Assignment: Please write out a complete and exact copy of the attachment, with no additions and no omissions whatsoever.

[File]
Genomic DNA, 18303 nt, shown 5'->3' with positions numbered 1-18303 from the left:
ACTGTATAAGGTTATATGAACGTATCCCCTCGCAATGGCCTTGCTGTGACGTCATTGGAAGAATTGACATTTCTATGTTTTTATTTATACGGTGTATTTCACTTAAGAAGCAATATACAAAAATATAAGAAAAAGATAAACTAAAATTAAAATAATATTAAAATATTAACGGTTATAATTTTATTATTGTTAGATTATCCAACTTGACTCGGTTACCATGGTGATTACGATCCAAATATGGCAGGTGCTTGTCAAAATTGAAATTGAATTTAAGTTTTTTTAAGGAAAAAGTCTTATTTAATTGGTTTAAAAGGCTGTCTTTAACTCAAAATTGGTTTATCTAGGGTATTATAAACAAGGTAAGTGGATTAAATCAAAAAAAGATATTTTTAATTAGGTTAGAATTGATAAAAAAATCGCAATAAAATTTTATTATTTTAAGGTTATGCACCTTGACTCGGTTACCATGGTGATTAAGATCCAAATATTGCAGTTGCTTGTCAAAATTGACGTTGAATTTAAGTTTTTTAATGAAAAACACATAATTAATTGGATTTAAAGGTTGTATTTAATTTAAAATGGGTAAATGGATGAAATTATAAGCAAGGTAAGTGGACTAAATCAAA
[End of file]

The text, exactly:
Genomic DNA, 18303 nt, shown 5'->3' with positions numbered 1-18303 from the left:
ACTGTATAAGGTTATATGAACGTATCCCCTCGCAATGGCCTTGCTGTGACGTCATTGGAAGAATTGACATTTCTATGTTTTTATTTATACGGTGTATTTCACTTAAGAAGCAATATACAAAAATATAAGAAAAAGATAAACTAAAATTAAAATAATATTAAAATATTAACGGTTATAATTTTATTATTGTTAGATTATCCAACTTGACTCGGTTACCATGGTGATTACGATCCAAATATGGCAGGTGCTTGTCAAAATTGAAATTGAATTTAAGTTTTTTTAAGGAAAAAGTCTTATTTAATTGGTTTAAAAGGCTGTCTTTAACTCAAAATTGGTTTATCTAGGGTATTATAAACAAGGTAAGTGGATTAAATCAAAAAAAGATATTTTTAATTAGGTTAGAATTGATAAAAAAATCGCAATAAAATTTTATTATTTTAAGGTTATGCACCTTGACTCGGTTACCATGGTGATTAAGATCCAAATATTGCAGTTGCTTGTCAAAATTGACGTTGAATTTAAGTTTTTTAATGAAAAACACATAATTAATTGGATTTAAAGGTTGTATTTAATTTAAAATGGGTAAATGGATGAAATTATAAGCAAGGTAAGTGGACTAAATCAAA